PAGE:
Using the FoodFacts Health Score

Published on Friday, 08 February 2013 14:13

Our patent-pending Foodfacts Health Score is designed to give our members an at-a-glance overview of a product’s nutritional value.  So how do you take the score and use it to maintain a healthy and nutritious diet?

Here’s something to remember: it’s not about Straight As.

It would be almost impossible to eat only products that get an A on our site, and frankly, we aren’t suggesting it.  Any sensible diet is about moderation.

First, let’s review how the score is calculated: based on each food category, the nutritional content (calories, fats, sugars, fiber, etc.) is graded based on standards set by our nutrition department.  Then the product gains points for additional vitamins, and loses points for controversial ingredients, trans fats, or containing no vitamins.

This means than an A product in any category contains vitamins and minerals that your body needs, and does not contain the controversial ingredients, trans fats or added sugars that your body doesn’t need.

If you eat mostly As and Bs, while keeping an eye on vitamin and mineral percentages to ensure that you’re getting all of the recommended nutrients, then an occasional lower-scoring product isn’t a problem.  For example, the best chocolate bars on our site average a C+ - they are organic and contain no controversial ingredients, and they can be a great treat once in a while.  However, they don’t have any important nutrients, so it shouldn’t comprise your entire diet.

Proper nutrition is about watching calories and sodium and fat, but at FoodFacts we focus on ingredient quality as well.  For example, a sugar-free, fruit-flavored hard candy may only have ten calories apiece, but it is loaded with dangerous artificial colors, controversial sugar substitutes, unpronounceable additives and no vitamins or minerals.  It gets an F on our site.  Compare that with an organic chocolate bar which has 100 calories and 14 grams of fat per serving, but gets a C on our site because it doesn’t contain controversial ingredients.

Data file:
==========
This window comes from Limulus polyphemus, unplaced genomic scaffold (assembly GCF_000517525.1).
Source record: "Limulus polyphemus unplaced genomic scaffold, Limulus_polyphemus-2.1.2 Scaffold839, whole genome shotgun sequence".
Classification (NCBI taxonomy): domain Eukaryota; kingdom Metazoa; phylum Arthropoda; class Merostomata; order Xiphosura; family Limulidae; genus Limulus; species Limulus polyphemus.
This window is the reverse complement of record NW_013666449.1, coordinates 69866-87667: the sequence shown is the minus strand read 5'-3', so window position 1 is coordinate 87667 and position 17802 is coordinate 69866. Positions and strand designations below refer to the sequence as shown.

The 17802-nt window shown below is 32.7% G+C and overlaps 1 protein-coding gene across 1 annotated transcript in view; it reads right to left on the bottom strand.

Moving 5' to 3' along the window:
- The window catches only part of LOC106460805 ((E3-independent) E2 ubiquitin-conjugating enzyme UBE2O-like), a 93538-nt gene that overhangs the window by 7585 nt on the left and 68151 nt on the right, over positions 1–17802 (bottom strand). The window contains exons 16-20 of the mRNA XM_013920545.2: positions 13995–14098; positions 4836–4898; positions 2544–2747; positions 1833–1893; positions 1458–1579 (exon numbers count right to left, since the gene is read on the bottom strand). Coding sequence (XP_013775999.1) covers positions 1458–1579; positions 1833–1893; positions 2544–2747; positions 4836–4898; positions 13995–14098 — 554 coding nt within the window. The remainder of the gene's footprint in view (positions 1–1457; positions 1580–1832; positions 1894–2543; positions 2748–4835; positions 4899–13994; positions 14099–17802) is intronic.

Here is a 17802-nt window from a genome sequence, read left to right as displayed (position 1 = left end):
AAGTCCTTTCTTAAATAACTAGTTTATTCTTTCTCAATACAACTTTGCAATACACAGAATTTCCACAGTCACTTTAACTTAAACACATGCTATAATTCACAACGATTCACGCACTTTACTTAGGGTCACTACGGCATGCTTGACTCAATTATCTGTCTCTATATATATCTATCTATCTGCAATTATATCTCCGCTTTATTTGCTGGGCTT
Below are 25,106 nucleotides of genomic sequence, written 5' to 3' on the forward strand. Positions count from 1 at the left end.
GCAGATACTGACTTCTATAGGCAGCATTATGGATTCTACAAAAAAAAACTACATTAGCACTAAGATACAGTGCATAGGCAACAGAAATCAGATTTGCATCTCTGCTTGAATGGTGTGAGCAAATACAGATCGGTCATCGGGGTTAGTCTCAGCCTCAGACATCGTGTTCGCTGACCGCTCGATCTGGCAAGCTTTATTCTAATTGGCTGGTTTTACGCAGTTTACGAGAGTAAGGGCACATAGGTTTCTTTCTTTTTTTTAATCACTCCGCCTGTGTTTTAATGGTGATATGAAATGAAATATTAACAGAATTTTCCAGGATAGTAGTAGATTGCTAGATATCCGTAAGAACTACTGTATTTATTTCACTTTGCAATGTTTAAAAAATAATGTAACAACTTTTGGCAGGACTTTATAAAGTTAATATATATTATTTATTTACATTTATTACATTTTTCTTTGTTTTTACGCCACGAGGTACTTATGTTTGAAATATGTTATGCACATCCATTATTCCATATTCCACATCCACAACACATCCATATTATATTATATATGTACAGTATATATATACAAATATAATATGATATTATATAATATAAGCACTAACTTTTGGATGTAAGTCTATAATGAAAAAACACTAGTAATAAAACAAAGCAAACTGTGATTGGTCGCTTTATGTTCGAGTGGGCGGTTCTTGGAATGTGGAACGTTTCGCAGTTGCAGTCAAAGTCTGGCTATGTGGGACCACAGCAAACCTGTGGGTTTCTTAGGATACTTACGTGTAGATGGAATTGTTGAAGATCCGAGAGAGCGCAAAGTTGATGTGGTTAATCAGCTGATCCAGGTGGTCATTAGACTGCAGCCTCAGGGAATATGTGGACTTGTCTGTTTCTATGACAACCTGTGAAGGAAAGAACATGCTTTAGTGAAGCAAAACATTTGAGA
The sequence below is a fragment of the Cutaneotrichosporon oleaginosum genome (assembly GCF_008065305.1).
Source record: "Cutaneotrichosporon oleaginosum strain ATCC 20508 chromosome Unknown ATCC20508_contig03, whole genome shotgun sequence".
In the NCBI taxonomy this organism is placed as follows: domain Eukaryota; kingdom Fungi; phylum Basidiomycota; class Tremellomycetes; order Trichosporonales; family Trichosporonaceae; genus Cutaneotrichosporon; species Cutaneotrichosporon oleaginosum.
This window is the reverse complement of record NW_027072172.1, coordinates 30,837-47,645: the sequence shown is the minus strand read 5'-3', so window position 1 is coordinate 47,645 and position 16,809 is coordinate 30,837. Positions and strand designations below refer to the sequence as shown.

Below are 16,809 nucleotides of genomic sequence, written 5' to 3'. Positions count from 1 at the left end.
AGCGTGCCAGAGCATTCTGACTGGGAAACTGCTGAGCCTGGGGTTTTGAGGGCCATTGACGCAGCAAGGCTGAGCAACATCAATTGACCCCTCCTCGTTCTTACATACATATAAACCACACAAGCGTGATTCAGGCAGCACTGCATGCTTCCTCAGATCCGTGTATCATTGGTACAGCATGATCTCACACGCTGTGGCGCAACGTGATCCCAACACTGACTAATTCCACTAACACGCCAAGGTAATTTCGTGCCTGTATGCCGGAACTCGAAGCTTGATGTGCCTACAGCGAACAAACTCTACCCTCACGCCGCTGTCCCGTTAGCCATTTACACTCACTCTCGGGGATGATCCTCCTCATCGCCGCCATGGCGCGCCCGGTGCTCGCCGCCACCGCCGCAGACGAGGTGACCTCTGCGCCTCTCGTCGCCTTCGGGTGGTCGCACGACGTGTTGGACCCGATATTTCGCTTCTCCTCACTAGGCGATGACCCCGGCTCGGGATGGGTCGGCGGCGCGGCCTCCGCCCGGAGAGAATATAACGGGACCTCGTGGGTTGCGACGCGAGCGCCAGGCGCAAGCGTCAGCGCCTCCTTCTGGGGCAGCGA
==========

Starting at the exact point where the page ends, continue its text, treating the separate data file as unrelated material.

Our philosophy is that the chocolate bar is preferable to the hard candy.  This is because even though the hard candy has fewer calories and less fat, it does contain controversial and potentially harmful ingredients.  We believe it is better to have a treat made from whole, real ingredients than an over-processed, over-sweetened, artificially dyed and flavored candy.  Of course, keep in mind that  the C rating for the chocolate bar also indicates that we don’t recommend eating it every day.

The Bottom Line?  Use the score to give you a general sense about a product; consuming mostly A and B foods with the occasional C or D can be a healthy, nutritious diet.

 

As always, Foodfacts does not provide medical advice.  Questions about your health and nutrition should be addressed with a medical professional.  This article represents our opinion and is not intended to replace or supplement a doctor’s recommendation.